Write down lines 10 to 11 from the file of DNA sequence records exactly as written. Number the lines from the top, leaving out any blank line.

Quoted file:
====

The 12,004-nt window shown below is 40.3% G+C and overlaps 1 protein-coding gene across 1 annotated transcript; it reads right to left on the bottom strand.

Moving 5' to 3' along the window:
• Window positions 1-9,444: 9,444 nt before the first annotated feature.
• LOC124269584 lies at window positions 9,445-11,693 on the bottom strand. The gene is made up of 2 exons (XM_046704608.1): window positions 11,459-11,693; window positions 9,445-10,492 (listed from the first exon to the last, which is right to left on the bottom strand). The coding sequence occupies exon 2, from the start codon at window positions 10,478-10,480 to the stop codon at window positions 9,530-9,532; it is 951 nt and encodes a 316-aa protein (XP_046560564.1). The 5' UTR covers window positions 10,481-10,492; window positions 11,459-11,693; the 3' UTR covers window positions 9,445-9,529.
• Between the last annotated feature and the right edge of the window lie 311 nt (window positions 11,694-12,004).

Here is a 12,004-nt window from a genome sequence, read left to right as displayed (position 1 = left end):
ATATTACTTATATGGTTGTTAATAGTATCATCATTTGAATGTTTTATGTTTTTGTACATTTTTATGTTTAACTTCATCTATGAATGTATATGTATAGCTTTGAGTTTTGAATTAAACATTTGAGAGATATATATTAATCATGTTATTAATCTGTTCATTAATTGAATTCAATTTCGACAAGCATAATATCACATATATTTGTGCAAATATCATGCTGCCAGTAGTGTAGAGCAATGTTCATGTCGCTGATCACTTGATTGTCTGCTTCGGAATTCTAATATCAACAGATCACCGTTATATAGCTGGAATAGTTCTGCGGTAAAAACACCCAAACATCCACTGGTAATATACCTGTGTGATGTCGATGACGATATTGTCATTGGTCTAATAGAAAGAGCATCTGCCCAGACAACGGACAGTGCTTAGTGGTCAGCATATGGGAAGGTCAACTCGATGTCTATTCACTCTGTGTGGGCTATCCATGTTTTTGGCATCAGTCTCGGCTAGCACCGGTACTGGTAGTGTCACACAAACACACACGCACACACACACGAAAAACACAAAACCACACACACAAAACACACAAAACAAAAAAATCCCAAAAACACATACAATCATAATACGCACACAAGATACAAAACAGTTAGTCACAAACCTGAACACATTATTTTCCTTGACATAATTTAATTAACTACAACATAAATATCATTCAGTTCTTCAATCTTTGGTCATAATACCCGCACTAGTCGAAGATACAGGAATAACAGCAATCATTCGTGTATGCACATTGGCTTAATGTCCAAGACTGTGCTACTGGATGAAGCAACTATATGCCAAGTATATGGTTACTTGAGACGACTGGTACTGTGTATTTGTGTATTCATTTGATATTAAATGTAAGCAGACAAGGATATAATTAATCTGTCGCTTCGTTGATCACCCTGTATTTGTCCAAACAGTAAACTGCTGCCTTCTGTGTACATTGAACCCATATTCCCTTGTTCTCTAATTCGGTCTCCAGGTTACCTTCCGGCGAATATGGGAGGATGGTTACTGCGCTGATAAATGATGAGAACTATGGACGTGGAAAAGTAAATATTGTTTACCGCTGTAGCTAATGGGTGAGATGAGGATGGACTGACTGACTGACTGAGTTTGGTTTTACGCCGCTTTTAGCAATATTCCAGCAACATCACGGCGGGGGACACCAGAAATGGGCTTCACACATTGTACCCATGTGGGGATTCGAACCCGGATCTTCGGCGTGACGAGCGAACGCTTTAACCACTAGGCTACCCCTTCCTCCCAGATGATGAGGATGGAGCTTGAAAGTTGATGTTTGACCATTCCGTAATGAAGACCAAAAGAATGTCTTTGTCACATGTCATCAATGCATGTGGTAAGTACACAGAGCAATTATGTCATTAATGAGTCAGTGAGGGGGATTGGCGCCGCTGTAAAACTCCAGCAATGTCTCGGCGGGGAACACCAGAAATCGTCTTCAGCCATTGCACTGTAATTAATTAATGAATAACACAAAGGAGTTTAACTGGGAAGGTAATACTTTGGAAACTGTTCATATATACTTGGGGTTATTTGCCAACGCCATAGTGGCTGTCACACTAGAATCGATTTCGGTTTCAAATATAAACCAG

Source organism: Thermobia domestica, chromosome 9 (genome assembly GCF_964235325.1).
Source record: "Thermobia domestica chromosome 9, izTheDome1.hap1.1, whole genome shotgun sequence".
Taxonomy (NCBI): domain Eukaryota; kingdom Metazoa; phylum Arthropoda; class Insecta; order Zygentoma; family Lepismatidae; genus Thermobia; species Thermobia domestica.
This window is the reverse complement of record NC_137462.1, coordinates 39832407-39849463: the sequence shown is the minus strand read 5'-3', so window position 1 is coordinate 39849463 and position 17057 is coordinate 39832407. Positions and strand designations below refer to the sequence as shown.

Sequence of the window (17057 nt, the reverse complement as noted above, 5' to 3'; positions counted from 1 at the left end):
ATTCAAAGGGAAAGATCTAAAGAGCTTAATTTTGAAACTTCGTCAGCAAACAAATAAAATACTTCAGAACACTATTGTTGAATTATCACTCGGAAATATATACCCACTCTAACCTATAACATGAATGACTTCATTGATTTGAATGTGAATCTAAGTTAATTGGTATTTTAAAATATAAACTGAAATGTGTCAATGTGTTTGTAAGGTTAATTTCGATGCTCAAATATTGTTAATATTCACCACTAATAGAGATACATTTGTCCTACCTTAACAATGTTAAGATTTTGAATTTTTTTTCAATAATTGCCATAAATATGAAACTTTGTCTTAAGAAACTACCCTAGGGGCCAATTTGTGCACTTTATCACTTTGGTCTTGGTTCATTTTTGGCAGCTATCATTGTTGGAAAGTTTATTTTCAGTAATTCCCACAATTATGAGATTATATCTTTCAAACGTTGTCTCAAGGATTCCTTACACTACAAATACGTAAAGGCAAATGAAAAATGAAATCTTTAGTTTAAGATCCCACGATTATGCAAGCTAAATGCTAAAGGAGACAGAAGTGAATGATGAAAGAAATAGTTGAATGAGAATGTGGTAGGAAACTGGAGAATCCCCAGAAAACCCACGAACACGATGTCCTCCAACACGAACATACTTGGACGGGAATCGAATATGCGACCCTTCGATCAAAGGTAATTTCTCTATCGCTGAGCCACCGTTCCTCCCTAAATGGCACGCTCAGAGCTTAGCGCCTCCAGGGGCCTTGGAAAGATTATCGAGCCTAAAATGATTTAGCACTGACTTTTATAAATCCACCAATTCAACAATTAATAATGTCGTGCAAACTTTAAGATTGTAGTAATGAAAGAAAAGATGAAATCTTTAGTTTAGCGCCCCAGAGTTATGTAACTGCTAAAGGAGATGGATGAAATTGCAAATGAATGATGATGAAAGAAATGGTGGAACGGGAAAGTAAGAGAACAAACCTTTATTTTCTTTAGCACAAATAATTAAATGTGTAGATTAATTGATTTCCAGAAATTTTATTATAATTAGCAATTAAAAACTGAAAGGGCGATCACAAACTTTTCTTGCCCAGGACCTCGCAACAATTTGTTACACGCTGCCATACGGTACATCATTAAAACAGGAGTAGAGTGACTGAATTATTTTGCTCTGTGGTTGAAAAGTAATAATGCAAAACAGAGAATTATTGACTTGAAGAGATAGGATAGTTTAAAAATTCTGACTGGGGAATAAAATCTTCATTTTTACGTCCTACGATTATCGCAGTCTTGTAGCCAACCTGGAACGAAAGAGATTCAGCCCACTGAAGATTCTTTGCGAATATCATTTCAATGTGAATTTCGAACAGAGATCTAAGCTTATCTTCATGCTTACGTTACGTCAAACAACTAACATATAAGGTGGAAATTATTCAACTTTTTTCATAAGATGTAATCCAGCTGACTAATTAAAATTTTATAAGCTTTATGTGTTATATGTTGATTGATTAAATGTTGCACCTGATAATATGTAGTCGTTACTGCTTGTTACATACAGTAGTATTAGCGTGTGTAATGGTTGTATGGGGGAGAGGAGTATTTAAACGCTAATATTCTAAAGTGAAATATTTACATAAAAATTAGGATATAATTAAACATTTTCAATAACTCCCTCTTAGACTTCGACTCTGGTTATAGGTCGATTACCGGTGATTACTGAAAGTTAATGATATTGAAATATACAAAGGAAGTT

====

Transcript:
Taxonomy (NCBI): domain Eukaryota; kingdom Metazoa; phylum Arthropoda; class Insecta; order Zygentoma; family Lepismatidae; genus Thermobia; species Thermobia domestica.
This window is the reverse complement of record NC_137462.1, coordinates 39832407-39849463: the sequence shown is the minus strand read 5'-3', so window position 1 is coordinate 39849463 and position 17057 is coordinate 39832407. Positions and strand designations below refer to the sequence as shown.